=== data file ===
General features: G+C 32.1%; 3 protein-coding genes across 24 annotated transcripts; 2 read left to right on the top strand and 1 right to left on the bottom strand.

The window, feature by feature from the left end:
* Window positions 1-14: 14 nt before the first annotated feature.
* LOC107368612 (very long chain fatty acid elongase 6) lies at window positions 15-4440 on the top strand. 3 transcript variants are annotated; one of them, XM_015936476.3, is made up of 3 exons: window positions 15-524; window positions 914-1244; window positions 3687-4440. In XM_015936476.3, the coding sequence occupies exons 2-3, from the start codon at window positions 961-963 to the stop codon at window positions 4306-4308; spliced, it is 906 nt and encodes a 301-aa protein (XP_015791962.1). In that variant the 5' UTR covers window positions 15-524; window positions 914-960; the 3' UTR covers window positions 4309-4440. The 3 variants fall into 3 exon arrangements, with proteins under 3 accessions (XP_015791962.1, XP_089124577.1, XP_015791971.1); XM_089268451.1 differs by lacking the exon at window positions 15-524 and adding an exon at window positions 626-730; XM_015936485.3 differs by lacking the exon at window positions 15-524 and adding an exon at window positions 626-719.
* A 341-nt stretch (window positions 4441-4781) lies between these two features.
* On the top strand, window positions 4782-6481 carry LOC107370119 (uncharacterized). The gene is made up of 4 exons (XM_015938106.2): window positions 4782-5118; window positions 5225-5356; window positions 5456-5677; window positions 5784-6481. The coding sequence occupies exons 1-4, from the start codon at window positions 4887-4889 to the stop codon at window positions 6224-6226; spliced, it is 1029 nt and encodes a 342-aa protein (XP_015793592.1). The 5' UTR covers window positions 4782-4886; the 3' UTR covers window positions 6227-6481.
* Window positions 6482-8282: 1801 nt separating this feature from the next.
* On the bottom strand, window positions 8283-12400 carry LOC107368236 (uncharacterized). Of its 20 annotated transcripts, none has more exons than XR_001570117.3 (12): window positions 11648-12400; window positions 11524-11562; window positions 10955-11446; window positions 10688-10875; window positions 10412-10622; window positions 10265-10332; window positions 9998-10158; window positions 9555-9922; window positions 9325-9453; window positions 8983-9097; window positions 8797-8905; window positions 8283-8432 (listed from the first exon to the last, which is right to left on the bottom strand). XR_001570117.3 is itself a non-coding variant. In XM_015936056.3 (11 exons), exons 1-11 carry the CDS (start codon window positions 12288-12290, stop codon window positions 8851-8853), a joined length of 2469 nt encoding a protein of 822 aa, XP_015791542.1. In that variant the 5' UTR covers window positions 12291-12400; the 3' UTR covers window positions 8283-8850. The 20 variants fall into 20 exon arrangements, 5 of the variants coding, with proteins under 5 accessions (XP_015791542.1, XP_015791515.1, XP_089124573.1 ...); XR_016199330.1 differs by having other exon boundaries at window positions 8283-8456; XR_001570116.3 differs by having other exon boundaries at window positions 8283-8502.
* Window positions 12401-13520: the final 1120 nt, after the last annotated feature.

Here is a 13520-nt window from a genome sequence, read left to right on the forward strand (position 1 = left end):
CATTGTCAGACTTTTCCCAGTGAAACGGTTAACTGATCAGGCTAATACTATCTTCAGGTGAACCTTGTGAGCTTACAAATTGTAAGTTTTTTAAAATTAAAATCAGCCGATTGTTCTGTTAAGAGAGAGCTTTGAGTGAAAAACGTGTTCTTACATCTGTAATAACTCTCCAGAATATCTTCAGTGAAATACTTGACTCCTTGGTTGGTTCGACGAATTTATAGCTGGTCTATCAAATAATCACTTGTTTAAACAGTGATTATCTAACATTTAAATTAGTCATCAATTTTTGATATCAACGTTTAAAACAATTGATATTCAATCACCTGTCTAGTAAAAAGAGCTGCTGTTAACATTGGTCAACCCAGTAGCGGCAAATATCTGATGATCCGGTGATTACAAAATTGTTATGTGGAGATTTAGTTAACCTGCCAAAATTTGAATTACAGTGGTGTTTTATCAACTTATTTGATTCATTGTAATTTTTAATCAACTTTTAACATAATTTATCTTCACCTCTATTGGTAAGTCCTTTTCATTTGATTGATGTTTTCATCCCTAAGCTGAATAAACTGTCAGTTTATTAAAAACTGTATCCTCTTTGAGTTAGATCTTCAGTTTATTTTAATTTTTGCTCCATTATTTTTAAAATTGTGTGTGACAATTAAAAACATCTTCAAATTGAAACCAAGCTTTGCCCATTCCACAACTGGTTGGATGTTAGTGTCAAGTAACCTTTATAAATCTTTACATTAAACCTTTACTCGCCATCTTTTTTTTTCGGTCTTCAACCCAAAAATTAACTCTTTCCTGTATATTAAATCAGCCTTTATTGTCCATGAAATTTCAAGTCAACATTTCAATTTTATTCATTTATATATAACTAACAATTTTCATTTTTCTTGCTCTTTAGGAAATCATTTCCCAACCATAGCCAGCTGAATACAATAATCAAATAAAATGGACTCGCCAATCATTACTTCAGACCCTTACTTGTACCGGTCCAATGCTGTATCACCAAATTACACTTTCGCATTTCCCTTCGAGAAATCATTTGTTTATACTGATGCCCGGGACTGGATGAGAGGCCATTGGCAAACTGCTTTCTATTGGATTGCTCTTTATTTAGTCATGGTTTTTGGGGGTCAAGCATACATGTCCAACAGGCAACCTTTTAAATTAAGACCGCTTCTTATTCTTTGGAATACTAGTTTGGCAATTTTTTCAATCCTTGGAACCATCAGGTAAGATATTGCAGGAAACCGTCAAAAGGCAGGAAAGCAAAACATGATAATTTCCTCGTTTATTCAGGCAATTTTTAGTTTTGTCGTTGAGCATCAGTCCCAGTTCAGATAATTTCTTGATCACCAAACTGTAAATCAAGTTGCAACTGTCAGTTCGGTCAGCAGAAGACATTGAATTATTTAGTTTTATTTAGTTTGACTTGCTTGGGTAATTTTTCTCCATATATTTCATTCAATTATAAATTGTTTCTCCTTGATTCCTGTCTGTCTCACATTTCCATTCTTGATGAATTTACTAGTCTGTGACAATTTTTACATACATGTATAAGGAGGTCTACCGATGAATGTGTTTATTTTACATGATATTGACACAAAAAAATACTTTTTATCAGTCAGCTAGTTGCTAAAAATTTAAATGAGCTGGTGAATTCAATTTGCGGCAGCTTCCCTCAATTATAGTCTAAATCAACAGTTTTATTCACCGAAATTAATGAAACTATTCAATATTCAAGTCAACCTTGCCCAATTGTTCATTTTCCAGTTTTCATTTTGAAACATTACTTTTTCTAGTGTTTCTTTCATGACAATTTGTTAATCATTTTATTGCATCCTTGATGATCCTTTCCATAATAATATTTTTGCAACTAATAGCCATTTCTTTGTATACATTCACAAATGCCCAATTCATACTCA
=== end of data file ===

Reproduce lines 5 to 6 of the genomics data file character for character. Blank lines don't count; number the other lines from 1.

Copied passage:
* A 341-nt stretch (window positions 4441-4781) lies between these two features.
* On the top strand, window positions 4782-6481 carry LOC107370119 (uncharacterized). The gene is made up of 4 exons (XM_015938106.2): window positions 4782-5118; window positions 5225-5356; window positions 5456-5677; window positions 5784-6481. The coding sequence occupies exons 1-4, from the start codon at window positions 4887-4889 to the stop codon at window positions 6224-6226; spliced, it is 1029 nt and encodes a 342-aa protein (XP_015793592.1). The 5' UTR covers window positions 4782-4886; the 3' UTR covers window positions 6227-6481.